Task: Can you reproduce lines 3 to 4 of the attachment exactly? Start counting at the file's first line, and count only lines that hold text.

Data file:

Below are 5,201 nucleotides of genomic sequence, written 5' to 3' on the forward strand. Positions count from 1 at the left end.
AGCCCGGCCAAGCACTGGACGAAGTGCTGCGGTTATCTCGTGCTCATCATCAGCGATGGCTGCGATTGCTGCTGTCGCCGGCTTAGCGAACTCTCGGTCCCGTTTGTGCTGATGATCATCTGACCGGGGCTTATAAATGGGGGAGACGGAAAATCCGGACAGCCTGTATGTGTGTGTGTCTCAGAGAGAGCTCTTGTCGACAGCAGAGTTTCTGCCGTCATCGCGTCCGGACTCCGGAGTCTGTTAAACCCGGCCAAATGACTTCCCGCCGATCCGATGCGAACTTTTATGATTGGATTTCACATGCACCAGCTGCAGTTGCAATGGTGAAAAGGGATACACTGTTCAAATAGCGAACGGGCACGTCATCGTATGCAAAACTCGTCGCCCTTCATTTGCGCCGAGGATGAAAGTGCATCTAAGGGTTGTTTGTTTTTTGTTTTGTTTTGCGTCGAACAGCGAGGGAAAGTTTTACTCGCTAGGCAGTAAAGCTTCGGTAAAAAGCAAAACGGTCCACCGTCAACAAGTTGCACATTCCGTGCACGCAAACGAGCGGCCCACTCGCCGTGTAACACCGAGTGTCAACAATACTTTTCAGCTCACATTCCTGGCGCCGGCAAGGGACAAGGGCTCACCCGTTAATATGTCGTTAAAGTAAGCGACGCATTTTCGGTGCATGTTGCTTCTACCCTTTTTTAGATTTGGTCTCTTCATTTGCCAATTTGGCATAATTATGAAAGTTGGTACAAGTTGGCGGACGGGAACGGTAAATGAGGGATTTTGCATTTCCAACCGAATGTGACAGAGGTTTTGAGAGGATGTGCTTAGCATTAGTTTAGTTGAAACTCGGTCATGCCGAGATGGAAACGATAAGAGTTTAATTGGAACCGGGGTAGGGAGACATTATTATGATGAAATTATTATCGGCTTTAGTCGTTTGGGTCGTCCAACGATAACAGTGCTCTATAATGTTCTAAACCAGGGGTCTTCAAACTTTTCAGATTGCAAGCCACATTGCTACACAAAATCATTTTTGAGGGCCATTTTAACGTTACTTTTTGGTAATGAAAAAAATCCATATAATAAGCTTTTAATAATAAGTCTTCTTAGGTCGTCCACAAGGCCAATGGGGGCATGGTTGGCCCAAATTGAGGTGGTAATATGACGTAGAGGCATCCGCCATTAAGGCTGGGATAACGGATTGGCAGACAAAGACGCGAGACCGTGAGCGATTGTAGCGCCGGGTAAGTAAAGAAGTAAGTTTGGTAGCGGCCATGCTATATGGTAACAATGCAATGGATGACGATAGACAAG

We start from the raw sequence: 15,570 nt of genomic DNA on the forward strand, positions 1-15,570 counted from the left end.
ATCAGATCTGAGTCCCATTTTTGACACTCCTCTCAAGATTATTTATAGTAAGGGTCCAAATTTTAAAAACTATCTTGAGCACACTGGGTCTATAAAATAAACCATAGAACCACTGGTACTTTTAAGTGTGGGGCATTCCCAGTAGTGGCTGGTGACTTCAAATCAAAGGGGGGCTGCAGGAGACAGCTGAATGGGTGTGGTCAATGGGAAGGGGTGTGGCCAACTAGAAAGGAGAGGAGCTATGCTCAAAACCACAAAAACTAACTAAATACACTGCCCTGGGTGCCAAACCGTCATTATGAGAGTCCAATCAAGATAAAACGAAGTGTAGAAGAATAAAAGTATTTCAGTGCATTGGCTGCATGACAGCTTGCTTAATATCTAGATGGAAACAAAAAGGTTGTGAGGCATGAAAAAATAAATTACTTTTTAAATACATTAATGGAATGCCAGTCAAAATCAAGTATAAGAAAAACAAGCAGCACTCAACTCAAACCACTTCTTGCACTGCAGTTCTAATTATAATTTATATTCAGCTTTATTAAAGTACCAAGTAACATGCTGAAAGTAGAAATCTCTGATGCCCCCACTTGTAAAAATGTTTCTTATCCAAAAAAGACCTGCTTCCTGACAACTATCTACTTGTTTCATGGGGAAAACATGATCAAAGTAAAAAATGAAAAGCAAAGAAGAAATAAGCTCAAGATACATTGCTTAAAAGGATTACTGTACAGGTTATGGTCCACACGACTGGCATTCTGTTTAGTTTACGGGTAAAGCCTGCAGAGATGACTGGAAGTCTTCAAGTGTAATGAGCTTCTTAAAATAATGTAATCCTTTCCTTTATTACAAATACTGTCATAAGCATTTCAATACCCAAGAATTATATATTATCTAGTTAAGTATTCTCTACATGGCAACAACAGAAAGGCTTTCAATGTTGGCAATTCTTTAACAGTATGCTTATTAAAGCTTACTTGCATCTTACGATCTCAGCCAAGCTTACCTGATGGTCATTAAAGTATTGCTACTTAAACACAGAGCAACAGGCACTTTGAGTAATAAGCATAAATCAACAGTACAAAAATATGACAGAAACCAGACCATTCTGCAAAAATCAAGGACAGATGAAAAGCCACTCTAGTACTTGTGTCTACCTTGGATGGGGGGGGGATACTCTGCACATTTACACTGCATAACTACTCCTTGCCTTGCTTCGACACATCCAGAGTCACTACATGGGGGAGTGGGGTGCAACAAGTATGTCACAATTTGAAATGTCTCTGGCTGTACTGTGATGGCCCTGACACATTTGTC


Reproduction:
We start from the raw sequence: 15,570 nt of genomic DNA on the forward strand, positions 1-15,570 counted from the left end.
ATCAGATCTGAGTCCCATTTTTGACACTCCTCTCAAGATTATTTATAGTAAGGGTCCAAATTTTAAAAACTATCTTGAGCACACTGGGTCTATAAAATAAACCATAGAACCACTGGTACTTTTAAGTGTGGGGCATTCCCAGTAGTGGCTGGTGACTTCAAATCAAAGGGGGGCTGCAGGAGACAGCTGAATGGGTGTGGTCAATGGGAAGGGGTGTGGCCAACTAGAAAGGAGAGGAGCTATGCTCAAAACCACAAAAACTAACTAAATACACTGCCCTGGGTGCCAAACCGTCATTATGAGAGTCCAATCAAGATAAAACGAAGTGTAGAAGAATAAAAGTATTTCAGTGCATTGGCTGCATGACAGCTTGCTTAATATCTAGATGGAAACAAAAAGGTTGTGAGGCATGAAAAAATAAATTACTTTTTAAATACATTAATGGAATGCCAGTCAAAATCAAGTATAAGAAAAACAAGCAGCACTCAACTCAAACCACTTCTTGCACTGCAGTTCTAATTATAATTTATATTCAGCTTTATTAAAGTACCAAGTAACATGCTGAAAGTAGAAATCTCTGATGCCCCCACTTGTAAAAATGTTTCTTATCCAAAAAAGACCTGCTTCCTGACAACTATCTACTTGTTTCATGGGGAAAACATGATCAAAGTAAAAAATGAAAAGCAAAGAAGAAATAAGCTCAAGATACATTGCTTAAAAGGATTACTGTACAGGTTATGGTCCACACGACTGGCATTCTGTTTAGTTTACGGGTAAAGCCTGCAGAGATGACTGGAAGTCTTCAAGTGTAATGAGCTTCTTAAAATAATGTAATCCTTTCCTTTATTACAAATACTGTCATAAGCATTTCAATACCCAAGAATTATATATTATCTAGTTAAGTATTCTCTACATGGCAACAACAGAAAGGCTTTCAATGTTGGCAATTCTTTAACAGTATGCTTATTAAAGCTTACTTGCATCTTACGATCTCAGCCAAGCTTACCTGATGGTCATTAAAGTATTGCTACTTAAACACAGAGCAACAGGCACTTTGAGTAATAAGCATAAATCAACAGTACAAAAATATGACAGAAACCAGACCATTCTGCAAAAATCAAGGACAGATGAAAAGCCACTCTAGTACTTGTGTCTACCTTGGATGGGGGGGGGATACTCTGCACATTTACACTGCATAACTACTCCTTGCCTTGCTTCGACACATCCAGAGTCACTACATGGGGGAGTGGGGTGCAACAAGTATGTCACAATTTGAAATGTCTCTGGCTGTACTGTGATGGCCCTGACACATTTGTC